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Navy commissions third LCS in Galveston ceremony

Written by Nick Blenkey

LCS-3-commissioning-30SEPTEMBER 24, 2012 — The U.S. Navy commissioned its third Littoral Combat Ship – USS Fort Worth (LCS 3) – in Galveston, Texas Saturday officially placing the ship into active service.

Fort Worth is the second of the Freedom-variant LCSs, designed and constructed by a Lockheed Martin-led team [NYSE: LMT] and built at Fincantieri Marine Group’s Marinette Marine shipyard. The ship successfully passed Acceptance Trials in May and was delivered to the U.S. Navy in June, two months ahead of schedule.

“Today’s global security challenges demand new and improved solutions, and the Littoral Combat Ship represents the innovation that is needed to respond to this dynamic environment,” said Bob Stevens, Lockheed Martin Chairman and CEO. “We are incredibly proud of the men and women on our team who helped design and build Fort Worth and honored to serve those that will rely on this ship to support U.S. security goals.”

Now formally commissioned, Fort Worth will transit to its homeport in San Diego, Calif., where it will be integrated into the fleet and the industry-Navy team will conduct additional program testing and crew training.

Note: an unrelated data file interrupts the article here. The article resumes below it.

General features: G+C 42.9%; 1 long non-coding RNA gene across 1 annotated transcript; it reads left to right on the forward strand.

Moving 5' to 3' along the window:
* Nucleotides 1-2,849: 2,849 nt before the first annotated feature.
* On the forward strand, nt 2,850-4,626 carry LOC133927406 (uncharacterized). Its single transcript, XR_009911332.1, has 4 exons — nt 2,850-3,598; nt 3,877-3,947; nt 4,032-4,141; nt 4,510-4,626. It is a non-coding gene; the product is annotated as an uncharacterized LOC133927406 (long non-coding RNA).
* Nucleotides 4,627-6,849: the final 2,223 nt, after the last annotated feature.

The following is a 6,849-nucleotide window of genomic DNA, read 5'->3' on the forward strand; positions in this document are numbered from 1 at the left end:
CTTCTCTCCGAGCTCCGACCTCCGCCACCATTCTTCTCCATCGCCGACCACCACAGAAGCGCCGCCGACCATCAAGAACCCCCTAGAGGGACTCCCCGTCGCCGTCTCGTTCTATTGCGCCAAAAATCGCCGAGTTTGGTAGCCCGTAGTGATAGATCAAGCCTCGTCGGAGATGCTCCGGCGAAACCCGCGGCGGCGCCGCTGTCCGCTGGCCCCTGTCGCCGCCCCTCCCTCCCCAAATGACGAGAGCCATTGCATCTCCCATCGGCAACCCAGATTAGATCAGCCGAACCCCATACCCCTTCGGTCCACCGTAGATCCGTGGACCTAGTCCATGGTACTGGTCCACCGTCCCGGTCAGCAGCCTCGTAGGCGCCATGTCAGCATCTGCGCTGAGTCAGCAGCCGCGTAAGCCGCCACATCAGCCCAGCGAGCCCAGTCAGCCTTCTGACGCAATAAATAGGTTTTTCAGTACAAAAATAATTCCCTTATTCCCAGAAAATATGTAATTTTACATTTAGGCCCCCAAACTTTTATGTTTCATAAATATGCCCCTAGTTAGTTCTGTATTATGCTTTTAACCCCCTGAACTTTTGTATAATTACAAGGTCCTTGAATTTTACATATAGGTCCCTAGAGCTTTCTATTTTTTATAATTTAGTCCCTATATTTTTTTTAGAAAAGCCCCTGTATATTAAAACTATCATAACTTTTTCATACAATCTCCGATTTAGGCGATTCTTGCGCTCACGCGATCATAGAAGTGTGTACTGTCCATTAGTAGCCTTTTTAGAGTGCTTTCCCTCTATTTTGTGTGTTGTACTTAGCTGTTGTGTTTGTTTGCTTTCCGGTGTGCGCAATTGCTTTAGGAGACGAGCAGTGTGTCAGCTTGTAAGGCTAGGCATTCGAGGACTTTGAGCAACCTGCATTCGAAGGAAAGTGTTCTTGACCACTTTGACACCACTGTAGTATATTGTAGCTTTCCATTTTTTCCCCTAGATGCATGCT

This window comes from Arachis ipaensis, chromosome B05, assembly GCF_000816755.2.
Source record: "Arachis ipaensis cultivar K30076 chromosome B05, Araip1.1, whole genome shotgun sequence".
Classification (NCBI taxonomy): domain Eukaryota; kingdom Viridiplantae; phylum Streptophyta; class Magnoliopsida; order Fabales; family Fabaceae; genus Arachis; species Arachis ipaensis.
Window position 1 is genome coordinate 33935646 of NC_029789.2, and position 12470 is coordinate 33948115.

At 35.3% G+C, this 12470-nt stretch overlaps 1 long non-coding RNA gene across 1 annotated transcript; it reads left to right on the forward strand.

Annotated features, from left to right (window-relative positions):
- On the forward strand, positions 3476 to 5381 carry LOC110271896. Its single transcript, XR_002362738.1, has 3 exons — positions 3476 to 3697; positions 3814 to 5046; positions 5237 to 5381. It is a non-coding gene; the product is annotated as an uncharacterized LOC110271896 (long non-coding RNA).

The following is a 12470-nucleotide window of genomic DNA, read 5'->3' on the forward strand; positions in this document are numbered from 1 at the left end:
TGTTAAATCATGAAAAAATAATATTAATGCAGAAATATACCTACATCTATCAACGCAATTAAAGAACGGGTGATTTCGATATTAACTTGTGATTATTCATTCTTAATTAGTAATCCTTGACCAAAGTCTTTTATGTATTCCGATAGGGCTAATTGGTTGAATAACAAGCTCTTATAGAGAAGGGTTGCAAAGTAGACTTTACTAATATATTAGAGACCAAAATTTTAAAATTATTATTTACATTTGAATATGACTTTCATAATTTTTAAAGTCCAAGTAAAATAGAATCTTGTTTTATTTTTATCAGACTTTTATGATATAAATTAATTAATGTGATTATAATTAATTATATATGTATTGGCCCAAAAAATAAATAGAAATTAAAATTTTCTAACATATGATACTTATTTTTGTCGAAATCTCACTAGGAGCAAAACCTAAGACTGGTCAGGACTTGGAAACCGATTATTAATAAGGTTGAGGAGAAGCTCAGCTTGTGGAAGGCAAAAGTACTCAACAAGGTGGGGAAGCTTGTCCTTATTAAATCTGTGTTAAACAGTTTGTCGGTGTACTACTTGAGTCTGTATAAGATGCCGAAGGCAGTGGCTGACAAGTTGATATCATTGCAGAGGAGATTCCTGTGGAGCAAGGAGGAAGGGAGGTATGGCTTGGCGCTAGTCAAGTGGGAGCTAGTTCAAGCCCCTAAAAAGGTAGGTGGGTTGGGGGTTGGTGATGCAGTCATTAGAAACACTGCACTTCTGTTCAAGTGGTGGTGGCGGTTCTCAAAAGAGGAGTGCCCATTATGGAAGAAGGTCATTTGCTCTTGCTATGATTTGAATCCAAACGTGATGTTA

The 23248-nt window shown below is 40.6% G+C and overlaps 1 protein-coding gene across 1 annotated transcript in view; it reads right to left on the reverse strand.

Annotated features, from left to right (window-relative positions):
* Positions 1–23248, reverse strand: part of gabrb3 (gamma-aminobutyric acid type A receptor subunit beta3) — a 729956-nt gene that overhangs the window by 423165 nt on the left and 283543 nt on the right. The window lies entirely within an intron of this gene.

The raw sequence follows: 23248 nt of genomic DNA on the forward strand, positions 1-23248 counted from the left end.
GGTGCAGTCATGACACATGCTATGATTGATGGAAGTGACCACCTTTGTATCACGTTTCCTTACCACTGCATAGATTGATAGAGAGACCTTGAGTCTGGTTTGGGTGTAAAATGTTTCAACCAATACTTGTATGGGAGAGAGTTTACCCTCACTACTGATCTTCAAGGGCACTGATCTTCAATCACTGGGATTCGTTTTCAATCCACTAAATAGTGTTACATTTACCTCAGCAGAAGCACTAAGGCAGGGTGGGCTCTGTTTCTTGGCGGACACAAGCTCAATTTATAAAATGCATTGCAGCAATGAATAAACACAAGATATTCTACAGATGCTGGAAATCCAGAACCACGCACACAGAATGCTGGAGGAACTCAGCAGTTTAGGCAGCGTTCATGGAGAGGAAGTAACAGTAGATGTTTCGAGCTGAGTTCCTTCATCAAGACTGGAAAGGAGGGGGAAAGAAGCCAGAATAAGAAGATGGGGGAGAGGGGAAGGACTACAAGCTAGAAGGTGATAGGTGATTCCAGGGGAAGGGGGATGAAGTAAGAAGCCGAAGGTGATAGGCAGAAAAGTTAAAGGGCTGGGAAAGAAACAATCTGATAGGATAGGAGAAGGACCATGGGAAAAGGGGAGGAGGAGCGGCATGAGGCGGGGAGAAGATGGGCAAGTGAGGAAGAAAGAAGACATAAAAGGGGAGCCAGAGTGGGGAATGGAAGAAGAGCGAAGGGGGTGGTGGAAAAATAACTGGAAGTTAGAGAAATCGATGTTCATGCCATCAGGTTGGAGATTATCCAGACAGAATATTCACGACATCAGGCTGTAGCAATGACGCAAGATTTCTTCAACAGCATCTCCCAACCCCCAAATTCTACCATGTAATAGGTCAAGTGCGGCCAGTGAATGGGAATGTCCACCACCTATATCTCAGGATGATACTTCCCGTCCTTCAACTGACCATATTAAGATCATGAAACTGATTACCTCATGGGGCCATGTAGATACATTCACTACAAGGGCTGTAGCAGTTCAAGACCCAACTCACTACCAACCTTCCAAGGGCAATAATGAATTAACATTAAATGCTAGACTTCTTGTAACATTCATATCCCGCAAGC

Four more Freedom-class LCSs are in the pipeline: Milwaukee (LCS 5) and Detroit (LCS 7) are under construction at Marinette Marine. Little Rock (LCS 9) and Sioux City (LCS 11) were awarded in March 2012 and are in the early stages of procuring long-lead materials.

Designed to operate in combat zones close to the shore (littoral waters), each Freedom Class LCS will be equipped with two Rolls-Royce MT30 gas turbines powering four large waterjets, enabling the vessels to reach speeds in excess of 40 knots.

The waterjets, which are among the largest produced by Rolls-Royce, pump water at a combined rate of 25,000 gallons per second — enough to fill an Olympic style swimming pool in 25 seconds.

The MT30 is derived from Rolls-Royce aero engine technology and has the highest power density of any marine gas turbine — a key factor in naval propulsion where delivering a high power output in a compact space is essential.

The MT30 has also been selected for the U.S. Navy’s DDG-1000 Zumwalt class destroyer program as well as the U.K. Royal Navy’s new Queen Elizabeth class aircraft carriers and the Republic of Korea Navy’s FFXII frigates.

Tony Wood, Rolls-Royce, President – Marine, said: “Rolls-Royce offers our sincere congratulations to the U.S. Navy and the Lockheed Martin-led team on what is such a special day for all involved in the LCS program.

“We are extremely proud to have worked alongside the Navy and Lockheed Martin on the development, sea trials and entry into service of USS Fort Worth and wish Commander Randy Blankenship and his crew our very best wishes on all future missions with this highly advanced ship.”

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